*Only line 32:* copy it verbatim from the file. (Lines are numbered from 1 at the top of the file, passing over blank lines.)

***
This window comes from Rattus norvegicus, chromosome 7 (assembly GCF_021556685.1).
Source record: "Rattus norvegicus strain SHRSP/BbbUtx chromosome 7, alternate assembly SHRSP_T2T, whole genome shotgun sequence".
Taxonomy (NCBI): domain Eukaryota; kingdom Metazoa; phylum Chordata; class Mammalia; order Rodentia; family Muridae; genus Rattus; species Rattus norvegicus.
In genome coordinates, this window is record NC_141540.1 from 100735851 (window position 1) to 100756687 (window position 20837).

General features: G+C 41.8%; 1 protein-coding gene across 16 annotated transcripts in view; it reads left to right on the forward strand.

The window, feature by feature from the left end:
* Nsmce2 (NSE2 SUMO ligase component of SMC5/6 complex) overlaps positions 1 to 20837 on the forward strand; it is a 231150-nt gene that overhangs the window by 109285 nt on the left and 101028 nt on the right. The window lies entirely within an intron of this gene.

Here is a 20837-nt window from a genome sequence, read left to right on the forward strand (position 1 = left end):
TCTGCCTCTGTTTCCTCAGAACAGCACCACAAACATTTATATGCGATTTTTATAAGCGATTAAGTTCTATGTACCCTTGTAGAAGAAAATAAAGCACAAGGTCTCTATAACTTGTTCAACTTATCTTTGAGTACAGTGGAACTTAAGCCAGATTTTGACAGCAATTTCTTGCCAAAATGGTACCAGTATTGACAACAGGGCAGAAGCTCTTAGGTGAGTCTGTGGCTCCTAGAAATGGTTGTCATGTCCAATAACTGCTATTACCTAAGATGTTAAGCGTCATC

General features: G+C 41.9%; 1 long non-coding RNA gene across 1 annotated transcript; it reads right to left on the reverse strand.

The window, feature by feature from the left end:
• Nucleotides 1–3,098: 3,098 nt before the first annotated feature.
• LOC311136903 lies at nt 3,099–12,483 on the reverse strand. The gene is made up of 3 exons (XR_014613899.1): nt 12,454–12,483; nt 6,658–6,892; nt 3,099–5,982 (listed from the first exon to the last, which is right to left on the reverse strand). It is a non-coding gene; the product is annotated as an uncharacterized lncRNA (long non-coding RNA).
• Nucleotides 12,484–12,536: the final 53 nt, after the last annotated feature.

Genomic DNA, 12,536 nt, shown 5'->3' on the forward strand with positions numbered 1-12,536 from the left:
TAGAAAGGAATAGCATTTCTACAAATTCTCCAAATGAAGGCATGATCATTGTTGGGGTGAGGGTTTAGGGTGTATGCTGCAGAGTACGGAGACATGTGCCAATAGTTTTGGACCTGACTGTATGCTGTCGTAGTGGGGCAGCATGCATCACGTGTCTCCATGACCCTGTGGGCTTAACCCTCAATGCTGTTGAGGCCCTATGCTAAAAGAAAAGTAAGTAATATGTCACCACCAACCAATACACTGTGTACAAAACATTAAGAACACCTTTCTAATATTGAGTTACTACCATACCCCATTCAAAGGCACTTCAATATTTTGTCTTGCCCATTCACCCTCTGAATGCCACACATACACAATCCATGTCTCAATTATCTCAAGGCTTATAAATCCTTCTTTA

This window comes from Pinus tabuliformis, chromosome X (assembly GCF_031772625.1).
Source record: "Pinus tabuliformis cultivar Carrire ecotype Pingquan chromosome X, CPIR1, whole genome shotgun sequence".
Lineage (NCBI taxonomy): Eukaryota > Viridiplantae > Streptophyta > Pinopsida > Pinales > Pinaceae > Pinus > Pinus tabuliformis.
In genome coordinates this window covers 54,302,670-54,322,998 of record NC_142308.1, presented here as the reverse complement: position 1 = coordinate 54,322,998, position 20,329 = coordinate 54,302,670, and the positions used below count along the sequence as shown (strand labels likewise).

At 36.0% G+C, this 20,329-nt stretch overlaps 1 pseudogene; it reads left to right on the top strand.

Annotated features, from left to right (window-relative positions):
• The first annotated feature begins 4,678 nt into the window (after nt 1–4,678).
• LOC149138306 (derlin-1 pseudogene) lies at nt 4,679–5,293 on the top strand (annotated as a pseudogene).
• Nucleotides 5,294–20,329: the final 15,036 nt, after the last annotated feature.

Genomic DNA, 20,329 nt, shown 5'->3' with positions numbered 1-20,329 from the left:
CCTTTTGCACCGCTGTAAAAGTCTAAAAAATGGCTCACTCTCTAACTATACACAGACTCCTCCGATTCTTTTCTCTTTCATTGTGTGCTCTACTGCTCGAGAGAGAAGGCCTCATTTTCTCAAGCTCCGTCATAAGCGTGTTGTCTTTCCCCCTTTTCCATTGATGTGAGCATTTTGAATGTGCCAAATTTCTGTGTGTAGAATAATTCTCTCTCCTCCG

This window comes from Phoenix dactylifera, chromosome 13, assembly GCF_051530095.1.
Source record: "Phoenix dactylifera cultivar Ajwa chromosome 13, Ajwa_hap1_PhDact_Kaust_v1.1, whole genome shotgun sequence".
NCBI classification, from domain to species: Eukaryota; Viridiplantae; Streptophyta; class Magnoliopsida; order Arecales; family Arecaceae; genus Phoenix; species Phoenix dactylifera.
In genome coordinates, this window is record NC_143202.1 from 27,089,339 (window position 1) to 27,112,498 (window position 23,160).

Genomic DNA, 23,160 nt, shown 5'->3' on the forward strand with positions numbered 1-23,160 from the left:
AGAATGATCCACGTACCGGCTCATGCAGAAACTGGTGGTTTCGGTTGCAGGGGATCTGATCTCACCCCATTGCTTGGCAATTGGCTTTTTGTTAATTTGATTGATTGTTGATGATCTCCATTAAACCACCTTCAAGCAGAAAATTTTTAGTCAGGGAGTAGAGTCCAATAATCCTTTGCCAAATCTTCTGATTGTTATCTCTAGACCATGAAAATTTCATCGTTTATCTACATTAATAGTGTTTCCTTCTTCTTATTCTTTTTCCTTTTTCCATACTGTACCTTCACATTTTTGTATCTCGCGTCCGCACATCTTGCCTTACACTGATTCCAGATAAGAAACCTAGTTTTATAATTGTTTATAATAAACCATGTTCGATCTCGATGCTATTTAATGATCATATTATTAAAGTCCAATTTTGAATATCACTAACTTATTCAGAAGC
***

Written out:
Genomic DNA, 23,160 nt, shown 5'->3' on the forward strand with positions numbered 1-23,160 from the left: